EMERALD POINT, LLC, ET AL.
LINDSEY HAWKINS, ET AL.
THE CIRCUIT COURT OF THE CITY OF VIRGINIA BEACH James C.
Present: Lemons, C.J., Mims, McClanahan, Powell, Kelsey, and
McCullough, JJ., and Koontz, S.J.
LAWRENCE L. KOONTZ, JR. SENIOR JUSTICE.
appeal arises from a jury verdict in favor of the tenants of
an apartment in a premises liability action against the
defendants, their landlord and its management company, for
injuries alleged to have been caused by carbon monoxide
principles of appellate review guide our analysis in this
case. As the prevailing parties in the trial court, the
plaintiffs are entitled to have the evidence and all
inferences reasonably drawn from it viewed in the light most
favorable to them. Norfolk S. Ry. Co. v. Rogers, 270
Va. 468, 478, 621 S.E.2d 59, 65 (2005). Indeed, as they come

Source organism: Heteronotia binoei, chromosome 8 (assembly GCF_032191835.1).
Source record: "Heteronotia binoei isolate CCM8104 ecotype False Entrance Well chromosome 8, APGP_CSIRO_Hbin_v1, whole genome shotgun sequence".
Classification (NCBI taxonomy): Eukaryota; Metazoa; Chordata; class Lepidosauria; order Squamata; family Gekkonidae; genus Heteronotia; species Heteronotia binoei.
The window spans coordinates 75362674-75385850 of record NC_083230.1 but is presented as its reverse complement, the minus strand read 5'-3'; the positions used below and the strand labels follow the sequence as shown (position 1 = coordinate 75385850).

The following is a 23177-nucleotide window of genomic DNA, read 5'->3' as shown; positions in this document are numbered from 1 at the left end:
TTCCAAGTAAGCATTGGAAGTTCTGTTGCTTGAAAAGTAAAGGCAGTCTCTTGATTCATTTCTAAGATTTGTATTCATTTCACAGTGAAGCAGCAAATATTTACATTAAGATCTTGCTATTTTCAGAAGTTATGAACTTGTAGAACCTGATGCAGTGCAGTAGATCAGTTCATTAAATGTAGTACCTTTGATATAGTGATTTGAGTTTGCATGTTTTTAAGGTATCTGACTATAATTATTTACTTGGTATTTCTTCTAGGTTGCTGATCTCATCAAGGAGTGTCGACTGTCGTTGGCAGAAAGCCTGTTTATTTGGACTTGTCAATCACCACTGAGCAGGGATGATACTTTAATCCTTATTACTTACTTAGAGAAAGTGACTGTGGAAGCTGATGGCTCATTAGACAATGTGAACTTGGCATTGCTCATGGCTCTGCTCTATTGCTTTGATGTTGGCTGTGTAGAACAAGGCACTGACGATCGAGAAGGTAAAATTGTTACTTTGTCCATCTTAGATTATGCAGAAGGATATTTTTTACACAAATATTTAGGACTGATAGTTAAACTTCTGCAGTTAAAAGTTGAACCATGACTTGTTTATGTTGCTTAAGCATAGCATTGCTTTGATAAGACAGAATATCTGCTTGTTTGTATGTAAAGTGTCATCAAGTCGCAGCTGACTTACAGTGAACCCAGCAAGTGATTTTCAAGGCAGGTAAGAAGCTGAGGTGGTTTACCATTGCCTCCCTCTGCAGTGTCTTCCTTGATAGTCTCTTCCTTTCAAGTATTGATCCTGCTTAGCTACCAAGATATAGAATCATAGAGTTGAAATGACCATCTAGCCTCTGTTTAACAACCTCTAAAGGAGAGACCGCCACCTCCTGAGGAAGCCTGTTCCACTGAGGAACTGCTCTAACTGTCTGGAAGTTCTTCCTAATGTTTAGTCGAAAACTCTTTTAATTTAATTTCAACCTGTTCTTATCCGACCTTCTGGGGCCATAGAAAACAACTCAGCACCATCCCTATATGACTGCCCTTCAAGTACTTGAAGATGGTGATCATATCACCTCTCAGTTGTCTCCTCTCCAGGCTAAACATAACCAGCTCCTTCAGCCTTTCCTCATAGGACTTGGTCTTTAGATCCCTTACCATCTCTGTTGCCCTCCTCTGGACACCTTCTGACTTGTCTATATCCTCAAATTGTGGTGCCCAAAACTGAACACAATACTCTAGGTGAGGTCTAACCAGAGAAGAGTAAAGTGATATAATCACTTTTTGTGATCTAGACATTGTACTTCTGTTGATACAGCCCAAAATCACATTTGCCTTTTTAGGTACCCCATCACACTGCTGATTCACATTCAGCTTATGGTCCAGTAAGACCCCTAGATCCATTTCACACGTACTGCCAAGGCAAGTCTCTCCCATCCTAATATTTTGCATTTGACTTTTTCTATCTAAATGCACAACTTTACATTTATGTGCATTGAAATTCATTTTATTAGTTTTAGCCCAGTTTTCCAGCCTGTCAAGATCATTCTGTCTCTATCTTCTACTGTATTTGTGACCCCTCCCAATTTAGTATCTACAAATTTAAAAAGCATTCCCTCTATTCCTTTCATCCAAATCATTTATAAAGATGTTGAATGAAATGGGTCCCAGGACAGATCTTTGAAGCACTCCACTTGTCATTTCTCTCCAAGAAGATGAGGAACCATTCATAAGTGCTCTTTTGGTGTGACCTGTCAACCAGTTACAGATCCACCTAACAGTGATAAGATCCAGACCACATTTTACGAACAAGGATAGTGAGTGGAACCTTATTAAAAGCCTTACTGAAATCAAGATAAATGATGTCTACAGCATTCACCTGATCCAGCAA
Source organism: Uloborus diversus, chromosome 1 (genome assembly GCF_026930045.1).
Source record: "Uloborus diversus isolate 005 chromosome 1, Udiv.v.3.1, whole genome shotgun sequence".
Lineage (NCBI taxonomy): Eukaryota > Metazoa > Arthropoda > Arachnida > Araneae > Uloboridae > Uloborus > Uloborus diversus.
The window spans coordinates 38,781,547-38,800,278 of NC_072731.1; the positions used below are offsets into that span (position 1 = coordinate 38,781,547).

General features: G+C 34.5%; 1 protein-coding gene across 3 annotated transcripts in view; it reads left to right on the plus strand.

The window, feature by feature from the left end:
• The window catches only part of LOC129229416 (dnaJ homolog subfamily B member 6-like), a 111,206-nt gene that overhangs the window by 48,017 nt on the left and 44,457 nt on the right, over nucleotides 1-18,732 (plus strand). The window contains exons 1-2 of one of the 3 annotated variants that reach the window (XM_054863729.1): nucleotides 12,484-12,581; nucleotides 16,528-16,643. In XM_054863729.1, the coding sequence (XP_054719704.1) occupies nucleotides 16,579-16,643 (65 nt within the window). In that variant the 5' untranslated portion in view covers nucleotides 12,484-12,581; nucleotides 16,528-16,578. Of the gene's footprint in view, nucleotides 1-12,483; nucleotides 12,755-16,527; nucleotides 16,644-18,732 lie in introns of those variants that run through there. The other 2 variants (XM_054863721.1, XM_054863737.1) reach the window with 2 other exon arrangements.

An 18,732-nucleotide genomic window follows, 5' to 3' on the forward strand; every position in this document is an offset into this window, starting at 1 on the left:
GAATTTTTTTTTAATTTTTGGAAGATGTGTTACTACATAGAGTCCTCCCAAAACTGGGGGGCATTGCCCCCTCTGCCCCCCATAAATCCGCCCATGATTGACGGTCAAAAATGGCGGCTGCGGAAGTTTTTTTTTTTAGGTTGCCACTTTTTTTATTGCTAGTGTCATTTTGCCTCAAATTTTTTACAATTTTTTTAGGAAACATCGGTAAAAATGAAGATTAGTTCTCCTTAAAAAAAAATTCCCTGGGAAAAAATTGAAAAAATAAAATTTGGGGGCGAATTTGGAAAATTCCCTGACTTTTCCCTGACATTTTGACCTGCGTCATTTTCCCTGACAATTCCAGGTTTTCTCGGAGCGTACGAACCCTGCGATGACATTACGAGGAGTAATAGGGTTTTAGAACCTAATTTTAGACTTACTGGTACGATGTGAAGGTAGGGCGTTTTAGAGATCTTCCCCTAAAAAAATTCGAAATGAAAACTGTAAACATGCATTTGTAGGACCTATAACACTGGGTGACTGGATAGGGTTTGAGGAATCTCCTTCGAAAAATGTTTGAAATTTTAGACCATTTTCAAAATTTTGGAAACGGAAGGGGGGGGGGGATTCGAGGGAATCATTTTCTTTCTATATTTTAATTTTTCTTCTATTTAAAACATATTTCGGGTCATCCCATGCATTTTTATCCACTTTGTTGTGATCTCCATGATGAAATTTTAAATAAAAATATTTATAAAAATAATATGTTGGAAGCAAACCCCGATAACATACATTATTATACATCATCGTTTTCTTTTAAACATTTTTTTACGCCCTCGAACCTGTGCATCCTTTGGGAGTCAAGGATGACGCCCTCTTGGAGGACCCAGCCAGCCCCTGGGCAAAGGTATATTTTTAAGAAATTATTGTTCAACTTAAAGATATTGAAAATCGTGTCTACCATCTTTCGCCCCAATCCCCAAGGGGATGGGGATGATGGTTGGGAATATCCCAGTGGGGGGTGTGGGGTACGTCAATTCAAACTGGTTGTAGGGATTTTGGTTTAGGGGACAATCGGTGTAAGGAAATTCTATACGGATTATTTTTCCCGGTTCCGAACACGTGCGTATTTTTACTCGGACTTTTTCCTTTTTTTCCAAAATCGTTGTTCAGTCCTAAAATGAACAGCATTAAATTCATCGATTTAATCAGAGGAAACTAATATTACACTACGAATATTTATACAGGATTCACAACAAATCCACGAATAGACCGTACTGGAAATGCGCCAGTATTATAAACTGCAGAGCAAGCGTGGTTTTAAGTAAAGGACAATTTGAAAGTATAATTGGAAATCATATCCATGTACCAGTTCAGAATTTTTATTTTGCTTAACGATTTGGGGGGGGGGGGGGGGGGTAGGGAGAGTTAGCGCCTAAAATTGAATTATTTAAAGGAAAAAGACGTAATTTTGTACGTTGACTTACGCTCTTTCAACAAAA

armed with a jury verdict approved by the circuit court, the
plaintiffs occupy the "most favored position known to
the law." Bennett v. Sage Payment Solutions,
Inc., 282 Va. 49 54, 710 S.E.2d 736, 739 (2011)
(internal quotation marks omitted). In this context, and
because the issues raised by the landlord and its management
company on appeal are limited to challenging specific rulings
of the trial court, initially we shall recite only the record
evidence necessary to establish the foundation for our
analysis of those asserted errors.
Hawkins, Paul Harmon, Thomas Zamaria, and Edward Guire
(collectively, the "tenants") were co-tenants of
the apartment unit located at 2163 Dumbarton Drive in the
Emerald Point Apartments in Virginia Beach (the
"City"), which is managed by The Breeden Company,
Inc. ("Breeden") for the owner, Emerald Point, LLC.
The unit was heated by a natural gas furnace. On the evening